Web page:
Nfld. & Labrador

Theft of 'very, very heavy' church safe unnerves Burin parishoners

The theft of a large old-fashioned safe from the basement of a Roman Catholic church in Burin has unnerved people and left the parish short badly-needed fundraising cash.
Thieves stole $4,000 and a heavy safe from St. Patrick's Parish, Burin. (CBC)

The theft of a large old-fashioned safe from the basement of a Roman Catholic church in Burin has unnerved people and left the parish short badly-needed fundraising cash.

Rev. Cecil Critch of St. Patrick's Parish, Burin said there hadn't been a break-in in 20 years until thieves removed a four-by-four safe from the social centre in the basement of the church.

The theft was discovered by volunteers at a bingo game Sunday evening.

"It was gone," Critch said. "It was one of those really large old-time safes that is very, very heavy. And you would never think someone would take that because you can't lift it."

Critch said the safe must have been taken out of the church after the secretary left Friday evening. No one would have noticed anything during mass Saturday because the safe was kept in a locked basement and there was no sign of forced entry from the outside door which is near the office. 

'Targeted area'

"I don't think one person lifted that out and somebody would have to know where the office was. it was pretty well a targeted area where the office was," he said. "There as no sign of … they didn't do any damage except the door [to] the office."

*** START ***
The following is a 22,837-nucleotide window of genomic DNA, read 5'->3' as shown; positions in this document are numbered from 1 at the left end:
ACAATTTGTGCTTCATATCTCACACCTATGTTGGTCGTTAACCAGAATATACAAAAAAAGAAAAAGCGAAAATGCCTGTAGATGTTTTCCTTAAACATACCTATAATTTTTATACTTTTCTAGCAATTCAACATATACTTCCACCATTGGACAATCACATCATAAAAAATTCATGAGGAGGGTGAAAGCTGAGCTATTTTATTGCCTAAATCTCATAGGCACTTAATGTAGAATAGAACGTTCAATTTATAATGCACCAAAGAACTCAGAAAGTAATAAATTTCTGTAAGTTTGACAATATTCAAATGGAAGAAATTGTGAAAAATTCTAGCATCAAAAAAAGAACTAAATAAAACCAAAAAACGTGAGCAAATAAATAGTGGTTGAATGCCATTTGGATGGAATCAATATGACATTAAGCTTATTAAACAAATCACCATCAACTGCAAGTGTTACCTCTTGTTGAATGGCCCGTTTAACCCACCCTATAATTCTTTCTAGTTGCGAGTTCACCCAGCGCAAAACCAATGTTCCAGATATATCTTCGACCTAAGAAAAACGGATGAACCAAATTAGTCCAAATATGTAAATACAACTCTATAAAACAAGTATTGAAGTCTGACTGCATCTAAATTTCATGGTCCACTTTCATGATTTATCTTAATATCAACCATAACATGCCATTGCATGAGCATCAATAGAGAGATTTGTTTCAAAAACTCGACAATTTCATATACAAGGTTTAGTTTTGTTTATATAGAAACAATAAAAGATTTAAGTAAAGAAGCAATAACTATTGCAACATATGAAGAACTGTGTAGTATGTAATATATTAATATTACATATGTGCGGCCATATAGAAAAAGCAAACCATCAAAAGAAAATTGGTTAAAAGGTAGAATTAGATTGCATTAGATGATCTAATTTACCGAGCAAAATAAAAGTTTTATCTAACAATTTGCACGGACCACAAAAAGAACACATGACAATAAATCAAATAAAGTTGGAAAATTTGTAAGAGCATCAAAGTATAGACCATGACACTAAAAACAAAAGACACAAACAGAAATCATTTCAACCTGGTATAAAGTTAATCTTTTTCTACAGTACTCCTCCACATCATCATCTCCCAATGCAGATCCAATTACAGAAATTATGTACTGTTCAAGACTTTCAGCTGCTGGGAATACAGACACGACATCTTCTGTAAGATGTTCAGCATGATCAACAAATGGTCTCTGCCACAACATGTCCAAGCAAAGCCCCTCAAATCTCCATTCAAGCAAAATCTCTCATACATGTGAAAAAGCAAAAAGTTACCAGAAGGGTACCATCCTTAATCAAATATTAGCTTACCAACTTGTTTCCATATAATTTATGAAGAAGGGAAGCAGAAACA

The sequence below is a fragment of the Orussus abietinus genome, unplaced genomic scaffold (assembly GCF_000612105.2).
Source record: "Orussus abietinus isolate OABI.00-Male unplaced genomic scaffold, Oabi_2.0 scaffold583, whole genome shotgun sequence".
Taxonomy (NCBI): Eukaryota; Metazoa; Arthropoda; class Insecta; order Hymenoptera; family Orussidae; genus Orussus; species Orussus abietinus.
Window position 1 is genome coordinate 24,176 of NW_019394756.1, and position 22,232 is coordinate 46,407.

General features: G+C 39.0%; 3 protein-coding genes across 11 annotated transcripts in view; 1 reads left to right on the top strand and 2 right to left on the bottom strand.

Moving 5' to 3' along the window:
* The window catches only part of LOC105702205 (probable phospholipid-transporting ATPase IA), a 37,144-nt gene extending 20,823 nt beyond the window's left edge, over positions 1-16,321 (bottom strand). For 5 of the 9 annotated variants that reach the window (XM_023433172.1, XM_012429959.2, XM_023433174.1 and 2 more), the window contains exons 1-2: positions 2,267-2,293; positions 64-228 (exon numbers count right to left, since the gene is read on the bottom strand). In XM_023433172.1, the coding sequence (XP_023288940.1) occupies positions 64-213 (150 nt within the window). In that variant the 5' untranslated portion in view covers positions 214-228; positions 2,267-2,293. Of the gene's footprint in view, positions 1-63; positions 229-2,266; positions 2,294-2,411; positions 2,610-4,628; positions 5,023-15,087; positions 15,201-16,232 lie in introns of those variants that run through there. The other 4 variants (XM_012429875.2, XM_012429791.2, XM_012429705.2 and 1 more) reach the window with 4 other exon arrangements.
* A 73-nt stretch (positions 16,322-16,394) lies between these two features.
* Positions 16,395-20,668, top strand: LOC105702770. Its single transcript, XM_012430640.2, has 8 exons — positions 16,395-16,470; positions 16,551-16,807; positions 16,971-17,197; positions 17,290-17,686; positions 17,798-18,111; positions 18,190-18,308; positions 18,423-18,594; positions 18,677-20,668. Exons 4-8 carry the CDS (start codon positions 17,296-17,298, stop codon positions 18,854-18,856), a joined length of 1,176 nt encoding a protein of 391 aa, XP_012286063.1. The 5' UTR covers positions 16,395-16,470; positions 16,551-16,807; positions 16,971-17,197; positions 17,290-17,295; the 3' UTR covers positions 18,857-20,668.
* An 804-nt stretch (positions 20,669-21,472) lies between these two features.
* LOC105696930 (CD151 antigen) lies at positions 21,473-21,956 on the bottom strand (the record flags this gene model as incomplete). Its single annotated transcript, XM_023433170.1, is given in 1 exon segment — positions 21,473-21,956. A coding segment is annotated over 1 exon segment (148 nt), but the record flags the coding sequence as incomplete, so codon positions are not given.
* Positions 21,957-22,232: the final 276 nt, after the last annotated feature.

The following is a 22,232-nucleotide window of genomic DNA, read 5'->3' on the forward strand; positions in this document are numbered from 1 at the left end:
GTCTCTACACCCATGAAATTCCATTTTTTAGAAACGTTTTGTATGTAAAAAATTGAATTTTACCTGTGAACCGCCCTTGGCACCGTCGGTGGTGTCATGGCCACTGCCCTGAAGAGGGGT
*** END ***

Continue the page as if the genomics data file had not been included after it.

The safe usually doesn't contain much money because, Critch said, it was always deposited right away. But this time, there was a $4,000 float for an upcoming fundraising event.

The social centre is used for weddings, bingo, and other events, and has a food bank. 

"It's very busy social centre. We have great volunteers. We're trying to pay the church off. We have about $80,000 left to pay on the church. So they've been working for the last 20 years, almost the same volunteers, to try to do that," he said.

"We're going to get a security firm in today to look at how to beef up the security in that area, in the church building and around the church social centre," said Critch. "Unfortunately that's what you have to do nowadays."

Insurance will cover the stolen cash, but Critch said the theft has unnerved everyone.

"Everybody feels really bad about it," he said.


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